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Part 2: The Middle
There’s a feed zone in Valloire but having ridden this route we suggest you only need to stop once. If you carry four or five bars and/or gels with you you’ll only need one feed station. You really don’t need to stop at Valloire (it’s only 31km in) or Plan Lachat on the Galibier (unless you’re low on water).
We recommend you feed at La Grave on the descent down. Ride in a group and you’ll maintain much of the refuelling from here, if you wait until Bourg d’Oisans at the foot of the Alpe it’ll be too late and elimination may loom.
At Valloire you go right at the roundabout adorned with a wooden goat statue. Over a stone bridge with a rumbling stream, past chalets and a grand stone chapel on the left. Over another roundabout and you roll by a shrine set into the rock face. The sign says 17 to Col du Galibier.
Soon you get your first real glimpse of the Galibier as you pass another roundabout with a wooden stag silently rutting (an ominous sign). The road kicks up here but not for long, the first section of the climb is very mellow. Breath in deeply.
The road heads straight up past more ski chalets and you follow the river beside you down to the left. After Les Vernys the road flattens out and the mountain sits resplendent, dead ahead. Another bridge is crossed next to corrugated farmhouses, 14km to go.
The road then starts to wind up in the valley as you pass the 13km marker. You see a massive scree slope to your right and you may also notice Marmots scurrying about whistling to each other and possibly you, a cute contrast to the mammoth task in hand. Stay loose and relaxed and so will your mind, you’ll be more efficient and you can concentrate on the spectacular scenery.
At 8km to go there are two chalet/shacks, this is Plan Lachat where there will be a water station. It’s then a hairpin over the river and this is where the climb really begins to dig in. It’s steeper now but the view back down is breathtaking. You see switchbacks snaking off ahead and hiking trails to the left in the distance. This in when it gets tough, the altitude is now at dizzy heights. You’ll marvel at the jagged peaks with fragmented slate and rock below. Majestic.
Over a stream as the air gets even thinner, past crumpled mountain shacks of stone and cast iron then another stunning view. For the last 3km you must dig in but it'll be worth the feeling of reaching the Roof of the Tour. We think you will be sent through the tunnel rather than right over the top. Careful here as it's disorientating riding through the dark tunnel after bright sunshine, plus it may get bottlenecked.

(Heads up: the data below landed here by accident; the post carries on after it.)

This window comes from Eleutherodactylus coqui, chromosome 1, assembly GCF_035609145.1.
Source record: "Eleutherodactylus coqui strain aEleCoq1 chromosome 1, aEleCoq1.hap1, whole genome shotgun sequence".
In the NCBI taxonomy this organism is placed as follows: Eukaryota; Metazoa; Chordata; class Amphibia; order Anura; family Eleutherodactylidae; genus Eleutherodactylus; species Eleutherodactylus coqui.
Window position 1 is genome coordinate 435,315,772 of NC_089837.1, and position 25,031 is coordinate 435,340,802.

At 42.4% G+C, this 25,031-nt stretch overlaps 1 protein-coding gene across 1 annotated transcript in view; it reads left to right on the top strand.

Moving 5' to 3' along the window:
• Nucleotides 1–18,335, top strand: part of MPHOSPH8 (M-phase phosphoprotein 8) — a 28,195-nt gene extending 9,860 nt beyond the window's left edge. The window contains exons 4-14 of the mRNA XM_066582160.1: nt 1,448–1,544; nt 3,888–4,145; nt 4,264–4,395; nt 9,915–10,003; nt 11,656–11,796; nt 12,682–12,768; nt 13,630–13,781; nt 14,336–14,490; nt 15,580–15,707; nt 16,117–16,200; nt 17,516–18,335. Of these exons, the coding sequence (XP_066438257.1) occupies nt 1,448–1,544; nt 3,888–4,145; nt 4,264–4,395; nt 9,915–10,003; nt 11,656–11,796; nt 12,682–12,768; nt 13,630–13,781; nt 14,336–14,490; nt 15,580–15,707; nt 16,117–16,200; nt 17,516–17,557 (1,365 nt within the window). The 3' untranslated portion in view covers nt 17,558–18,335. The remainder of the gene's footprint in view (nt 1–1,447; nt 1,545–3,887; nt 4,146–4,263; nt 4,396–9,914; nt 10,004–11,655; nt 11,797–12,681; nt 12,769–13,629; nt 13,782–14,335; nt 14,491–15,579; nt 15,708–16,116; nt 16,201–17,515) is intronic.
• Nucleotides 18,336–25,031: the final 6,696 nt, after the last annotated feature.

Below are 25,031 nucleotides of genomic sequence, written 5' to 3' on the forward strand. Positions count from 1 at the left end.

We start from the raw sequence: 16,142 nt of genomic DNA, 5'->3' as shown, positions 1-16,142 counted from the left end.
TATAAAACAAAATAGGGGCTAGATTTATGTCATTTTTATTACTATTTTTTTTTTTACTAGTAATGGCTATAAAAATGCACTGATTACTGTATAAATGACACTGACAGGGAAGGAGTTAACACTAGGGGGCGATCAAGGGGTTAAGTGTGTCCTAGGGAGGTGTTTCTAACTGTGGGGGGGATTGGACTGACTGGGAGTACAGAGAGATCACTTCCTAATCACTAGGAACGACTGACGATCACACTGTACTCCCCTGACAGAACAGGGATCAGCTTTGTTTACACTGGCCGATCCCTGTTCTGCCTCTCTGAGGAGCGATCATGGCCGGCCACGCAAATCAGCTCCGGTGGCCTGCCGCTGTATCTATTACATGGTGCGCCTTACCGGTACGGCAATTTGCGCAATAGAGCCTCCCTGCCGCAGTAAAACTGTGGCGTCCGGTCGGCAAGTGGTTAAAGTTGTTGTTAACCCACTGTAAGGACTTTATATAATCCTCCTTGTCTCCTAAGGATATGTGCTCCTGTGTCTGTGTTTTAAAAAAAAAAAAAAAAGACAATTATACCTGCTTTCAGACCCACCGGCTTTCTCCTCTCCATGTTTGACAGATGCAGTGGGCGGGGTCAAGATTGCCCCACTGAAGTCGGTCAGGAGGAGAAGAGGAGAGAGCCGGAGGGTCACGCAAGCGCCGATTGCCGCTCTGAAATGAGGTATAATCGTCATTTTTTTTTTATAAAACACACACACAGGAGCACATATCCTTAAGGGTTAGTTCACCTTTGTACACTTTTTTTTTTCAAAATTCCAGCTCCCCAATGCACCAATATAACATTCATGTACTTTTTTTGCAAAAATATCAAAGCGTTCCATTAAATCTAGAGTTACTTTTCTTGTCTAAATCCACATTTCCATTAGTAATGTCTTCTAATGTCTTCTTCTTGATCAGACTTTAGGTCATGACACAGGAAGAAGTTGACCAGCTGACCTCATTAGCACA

This final mountain stage will be a crucial day of the Tour this year, made even more poignant by the centenary celebration of the Galibier. Look on this moment as not only a challenge but a tribute, an “act of adoration”, to some of the greatest riders, teams and stories of cycle racing. Enjoy it, You’re riding through history.
You then begin the 50km descent to Bourg d’Oisans. You’ll pass the monument to Henri Desgrange, it’s a fast, winding and potentially windy descent so concentrate and look where you want to go. Then it's right at the top of the Lauterat on D1091 towards Grenoble and the Alpe.
A word on clothing: Dress for the occasion
We’ve mentioned the start and taking warm clothing but the height of the Galibier and the following descent will require some key pieces.
Depending on your preference: I’d likely wear base layer and a Lightweight Jersey/Pro Team for the heat of climbing. I’d store arm warmers and a gilet or wind jacket for the descent or even a Rain Jacket if it threatens rain.The Merino Hat is good for the start and if you feel the cold at 2556m. I also used the full fingered Pro Team Gloves for the descent of the Galibier – you want to be as comfortable as possible descending. Chamois cream is also, of course, advisable.